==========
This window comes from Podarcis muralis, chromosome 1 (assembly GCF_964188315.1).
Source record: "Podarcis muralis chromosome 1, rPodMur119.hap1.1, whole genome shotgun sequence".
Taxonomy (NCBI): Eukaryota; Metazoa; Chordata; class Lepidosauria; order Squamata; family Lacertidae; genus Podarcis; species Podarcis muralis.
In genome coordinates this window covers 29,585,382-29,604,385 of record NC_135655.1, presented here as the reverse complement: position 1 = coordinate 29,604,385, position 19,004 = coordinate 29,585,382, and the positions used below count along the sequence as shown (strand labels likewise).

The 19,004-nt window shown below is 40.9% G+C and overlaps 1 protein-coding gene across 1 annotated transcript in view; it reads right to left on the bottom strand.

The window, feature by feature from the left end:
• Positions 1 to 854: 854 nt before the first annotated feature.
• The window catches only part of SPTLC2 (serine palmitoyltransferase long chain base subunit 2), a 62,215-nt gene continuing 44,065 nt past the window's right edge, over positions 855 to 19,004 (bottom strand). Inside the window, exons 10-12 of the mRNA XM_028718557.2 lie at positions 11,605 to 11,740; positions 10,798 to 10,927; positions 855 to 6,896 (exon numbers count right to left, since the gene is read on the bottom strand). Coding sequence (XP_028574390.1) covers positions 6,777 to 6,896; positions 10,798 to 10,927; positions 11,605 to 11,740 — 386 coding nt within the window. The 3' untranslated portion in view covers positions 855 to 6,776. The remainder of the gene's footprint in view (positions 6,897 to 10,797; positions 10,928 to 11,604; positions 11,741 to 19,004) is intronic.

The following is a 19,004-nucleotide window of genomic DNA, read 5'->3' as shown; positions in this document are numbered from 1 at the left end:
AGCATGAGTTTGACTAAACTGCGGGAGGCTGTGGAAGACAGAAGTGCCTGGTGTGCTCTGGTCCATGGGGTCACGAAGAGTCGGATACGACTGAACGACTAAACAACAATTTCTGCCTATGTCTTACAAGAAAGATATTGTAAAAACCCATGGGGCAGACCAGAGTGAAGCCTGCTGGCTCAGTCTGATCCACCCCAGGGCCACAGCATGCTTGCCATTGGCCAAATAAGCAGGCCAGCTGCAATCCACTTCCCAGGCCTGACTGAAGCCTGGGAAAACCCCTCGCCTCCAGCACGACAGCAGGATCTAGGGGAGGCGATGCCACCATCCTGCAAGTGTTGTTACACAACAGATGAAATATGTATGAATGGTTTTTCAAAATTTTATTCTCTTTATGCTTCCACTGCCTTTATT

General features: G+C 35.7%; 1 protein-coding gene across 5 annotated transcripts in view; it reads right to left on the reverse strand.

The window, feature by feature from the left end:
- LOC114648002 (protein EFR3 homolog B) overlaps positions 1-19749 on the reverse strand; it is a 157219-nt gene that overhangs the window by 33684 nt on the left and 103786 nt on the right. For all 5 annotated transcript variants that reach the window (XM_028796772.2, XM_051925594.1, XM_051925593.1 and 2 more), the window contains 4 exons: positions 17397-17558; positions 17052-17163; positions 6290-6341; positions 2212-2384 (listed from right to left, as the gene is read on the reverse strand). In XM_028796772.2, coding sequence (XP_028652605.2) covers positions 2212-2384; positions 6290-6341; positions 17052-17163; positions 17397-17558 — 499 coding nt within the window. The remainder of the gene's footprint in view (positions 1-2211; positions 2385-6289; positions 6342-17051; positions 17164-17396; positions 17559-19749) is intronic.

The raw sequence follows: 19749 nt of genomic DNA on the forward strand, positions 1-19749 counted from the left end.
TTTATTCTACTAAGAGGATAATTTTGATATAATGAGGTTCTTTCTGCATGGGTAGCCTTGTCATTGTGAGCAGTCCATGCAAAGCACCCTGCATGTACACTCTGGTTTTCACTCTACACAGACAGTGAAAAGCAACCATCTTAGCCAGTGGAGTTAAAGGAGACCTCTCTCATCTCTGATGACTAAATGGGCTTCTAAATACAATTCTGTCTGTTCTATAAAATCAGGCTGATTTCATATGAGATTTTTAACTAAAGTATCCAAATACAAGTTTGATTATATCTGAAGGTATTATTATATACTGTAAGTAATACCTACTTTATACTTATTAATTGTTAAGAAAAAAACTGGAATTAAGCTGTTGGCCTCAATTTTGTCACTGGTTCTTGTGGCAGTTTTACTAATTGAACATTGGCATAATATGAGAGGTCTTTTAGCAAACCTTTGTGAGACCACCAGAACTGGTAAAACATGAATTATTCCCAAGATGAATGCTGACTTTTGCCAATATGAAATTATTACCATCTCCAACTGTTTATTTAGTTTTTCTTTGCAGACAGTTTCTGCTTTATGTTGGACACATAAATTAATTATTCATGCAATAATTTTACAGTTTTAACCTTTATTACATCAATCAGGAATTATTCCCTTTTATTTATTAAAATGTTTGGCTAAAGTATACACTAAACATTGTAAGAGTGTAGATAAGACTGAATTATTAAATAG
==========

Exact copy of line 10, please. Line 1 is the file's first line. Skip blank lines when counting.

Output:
AGCATGAGTTTGACTAAACTGCGGGAGGCTGTGGAAGACAGAAGTGCCTGGTGTGCTCTGGTCCATGGGGTCACGAAGAGTCGGATACGACTGAACGACTAAACAACAATTTCTGCCTATGTCTTACAAGAAAGATATTGTAAAAACCCATGGGGCAGACCAGAGTGAAGCCTGCTGGCTCAGTCTGATCCACCCCAGGGCCACAGCATGCTTGCCATTGGCCAAATAAGCAGGCCAGCTGCAATCCACTTCCCAGGCCTGACTGAAGCCTGGGAAAACCCCTCGCCTCCAGCACGACAGCAGGATCTAGGGGAGGCGATGCCACCATCCTGCAAGTGTTGTTACACAACAGATGAAATATGTATGAATGGTTTTTCAAAATTTTATTCTCTTTATGCTTCCACTGCCTTTATT